Everybody loves Bill Bryson, don’t they? He’s clever, witty, entertaining, a great companion on a journey through the wilderness, across the states of America or through the complexities of language, Shakespeare or science, all of which he has written about.
Sure, he’s sometimes a little too convinced of his own cleverness, a little too satisfied with his own jokes, a little too prone to sneering at people behind counters who serve him badly, but we forgive him. Mostly because he is so funny, but also because he is American by birth and yet such a great enthusiast for Britain, its landscape, eccentricities and way of life.
Twenty years ago, Bryson wrote of arriving at Dover and heading north in the hilarious Notes From A Small Island, which was hugely entertaining proof that it takes an outsider to see the truth about where you live. Now an older Bryson (who has married a British woman and settled here) goes on the road across this long, thin island again, because he loves the place. And also because his agent asks him to.
Revealing that to us is one of several risks that he takes in writing about himself as a successful man, including a scene in which he is recognised in public, in his own book. Hmm.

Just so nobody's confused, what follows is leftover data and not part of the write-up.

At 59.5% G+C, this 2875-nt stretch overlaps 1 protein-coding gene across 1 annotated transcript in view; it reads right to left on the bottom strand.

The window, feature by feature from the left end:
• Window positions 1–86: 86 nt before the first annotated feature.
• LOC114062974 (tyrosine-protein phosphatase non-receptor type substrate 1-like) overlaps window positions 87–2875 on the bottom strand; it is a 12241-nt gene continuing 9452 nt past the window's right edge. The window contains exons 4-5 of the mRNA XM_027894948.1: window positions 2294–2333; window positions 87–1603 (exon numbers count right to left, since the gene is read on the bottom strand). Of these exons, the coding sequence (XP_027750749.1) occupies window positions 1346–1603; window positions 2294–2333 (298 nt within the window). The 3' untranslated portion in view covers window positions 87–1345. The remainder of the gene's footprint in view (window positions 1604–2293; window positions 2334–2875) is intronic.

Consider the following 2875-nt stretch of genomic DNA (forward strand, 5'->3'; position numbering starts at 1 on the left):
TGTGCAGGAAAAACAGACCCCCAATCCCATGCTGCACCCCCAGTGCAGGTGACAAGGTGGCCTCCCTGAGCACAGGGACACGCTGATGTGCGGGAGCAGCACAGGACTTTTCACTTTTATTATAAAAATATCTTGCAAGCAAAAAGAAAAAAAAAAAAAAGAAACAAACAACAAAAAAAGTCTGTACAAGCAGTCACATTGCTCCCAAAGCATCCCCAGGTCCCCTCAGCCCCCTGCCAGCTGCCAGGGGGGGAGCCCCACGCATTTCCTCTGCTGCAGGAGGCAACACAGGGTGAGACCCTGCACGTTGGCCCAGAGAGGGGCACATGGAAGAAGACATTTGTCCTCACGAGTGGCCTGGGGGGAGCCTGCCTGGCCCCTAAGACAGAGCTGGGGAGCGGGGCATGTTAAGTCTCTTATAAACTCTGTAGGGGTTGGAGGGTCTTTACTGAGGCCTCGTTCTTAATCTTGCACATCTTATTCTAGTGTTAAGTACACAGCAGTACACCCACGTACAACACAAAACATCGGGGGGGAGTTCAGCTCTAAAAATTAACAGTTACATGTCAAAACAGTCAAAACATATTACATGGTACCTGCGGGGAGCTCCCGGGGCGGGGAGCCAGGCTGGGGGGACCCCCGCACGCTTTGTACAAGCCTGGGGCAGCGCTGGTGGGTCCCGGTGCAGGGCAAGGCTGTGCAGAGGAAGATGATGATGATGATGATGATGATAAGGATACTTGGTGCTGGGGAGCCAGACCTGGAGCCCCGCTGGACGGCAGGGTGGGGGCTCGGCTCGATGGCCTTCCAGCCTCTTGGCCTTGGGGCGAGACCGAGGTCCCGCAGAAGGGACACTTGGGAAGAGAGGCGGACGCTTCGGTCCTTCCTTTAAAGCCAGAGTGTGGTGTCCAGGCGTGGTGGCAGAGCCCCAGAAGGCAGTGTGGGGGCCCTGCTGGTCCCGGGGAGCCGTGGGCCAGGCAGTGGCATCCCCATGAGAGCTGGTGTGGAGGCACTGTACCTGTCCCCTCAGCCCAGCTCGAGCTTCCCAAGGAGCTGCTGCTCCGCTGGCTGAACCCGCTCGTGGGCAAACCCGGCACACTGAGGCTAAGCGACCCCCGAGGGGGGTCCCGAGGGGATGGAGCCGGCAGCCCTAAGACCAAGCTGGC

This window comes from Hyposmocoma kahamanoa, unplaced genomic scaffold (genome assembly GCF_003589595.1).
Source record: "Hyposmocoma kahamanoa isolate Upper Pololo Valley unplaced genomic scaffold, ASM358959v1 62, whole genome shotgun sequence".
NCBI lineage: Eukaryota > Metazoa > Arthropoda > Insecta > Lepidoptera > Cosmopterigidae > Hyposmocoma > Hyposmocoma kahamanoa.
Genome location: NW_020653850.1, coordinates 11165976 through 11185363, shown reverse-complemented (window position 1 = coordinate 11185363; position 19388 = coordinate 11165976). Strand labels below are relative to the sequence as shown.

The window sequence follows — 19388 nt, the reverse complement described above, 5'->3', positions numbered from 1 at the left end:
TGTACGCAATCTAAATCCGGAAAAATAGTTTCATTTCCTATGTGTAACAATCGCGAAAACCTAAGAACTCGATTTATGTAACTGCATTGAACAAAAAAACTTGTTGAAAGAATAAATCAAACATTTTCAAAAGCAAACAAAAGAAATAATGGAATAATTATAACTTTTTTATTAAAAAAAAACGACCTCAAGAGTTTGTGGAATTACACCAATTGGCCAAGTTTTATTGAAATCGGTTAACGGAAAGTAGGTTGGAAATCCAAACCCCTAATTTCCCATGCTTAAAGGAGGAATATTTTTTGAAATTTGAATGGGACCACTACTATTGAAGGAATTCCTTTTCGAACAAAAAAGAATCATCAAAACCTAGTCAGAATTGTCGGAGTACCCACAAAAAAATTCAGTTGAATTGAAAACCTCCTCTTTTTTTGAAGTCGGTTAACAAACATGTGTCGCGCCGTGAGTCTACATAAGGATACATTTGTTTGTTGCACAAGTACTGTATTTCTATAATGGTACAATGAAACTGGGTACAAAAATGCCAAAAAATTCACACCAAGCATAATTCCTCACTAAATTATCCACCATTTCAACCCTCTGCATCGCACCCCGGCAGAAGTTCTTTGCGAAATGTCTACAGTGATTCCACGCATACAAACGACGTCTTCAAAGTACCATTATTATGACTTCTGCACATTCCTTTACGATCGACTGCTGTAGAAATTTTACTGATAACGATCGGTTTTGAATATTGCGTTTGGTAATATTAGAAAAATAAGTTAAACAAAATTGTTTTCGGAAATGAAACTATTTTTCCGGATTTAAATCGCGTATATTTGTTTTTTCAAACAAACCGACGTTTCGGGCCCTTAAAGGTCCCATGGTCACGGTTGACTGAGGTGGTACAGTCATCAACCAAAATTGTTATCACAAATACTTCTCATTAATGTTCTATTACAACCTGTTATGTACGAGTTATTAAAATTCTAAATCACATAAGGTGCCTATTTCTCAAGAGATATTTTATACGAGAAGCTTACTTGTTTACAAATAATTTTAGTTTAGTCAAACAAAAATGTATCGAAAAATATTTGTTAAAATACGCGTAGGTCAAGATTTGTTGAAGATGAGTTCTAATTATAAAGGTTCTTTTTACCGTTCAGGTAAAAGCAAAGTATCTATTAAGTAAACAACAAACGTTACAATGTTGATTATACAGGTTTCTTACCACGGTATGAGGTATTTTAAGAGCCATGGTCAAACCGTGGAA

It’s also risky to have a go at Michael Portillo for presenting a superficial television travel show when his own book skips through parts of the country such as the Seven Sisters so lightly that even Portillo would be embarrassed. Thankfully, most of Little Dribbling is far better than that.
There are still entertaining encounters with people in shops (like asking for the food court in H&M because you think it is M&S) and on the streets, as there were in Notes .... But Bryson has written a series of highly successful factual books since then and his research is on show here, producing insight, wisdom and startling nuggets of information. For example, there are 600,000 people on the London Underground at any one time, “making it both a larger and more interesting place than Oslo”. Who knew?
Bryson rails magnificently against the bad manners, mediocrities, rip-offs and talentless celebrities that have infested the place since he arrived, because this is a book about growing old in a country that maddens and baffles you but that has won your heart.
Best of all though is the passion he brings as the former President of the Campaign for the Preservation of Rural England. Behind many of the best little stories is a sustained, well-informed argument for the need to keep Britain from drowning under a tsunami of concrete.
“There isn’t a landscape in the world that is more artfully worked, more lovely to behold, more comfortable to be in than the countryside of Great Britain,” he says, urging us to look after it. The argument is won by stealth, with charm, learning and laughs.
At the end, he lists the reasons why he still lives here. One of them is a phrase he loves that we use as a term of affection. Let me steal it now and say this: Bill Bryson and his new book are the dog’s bollocks.
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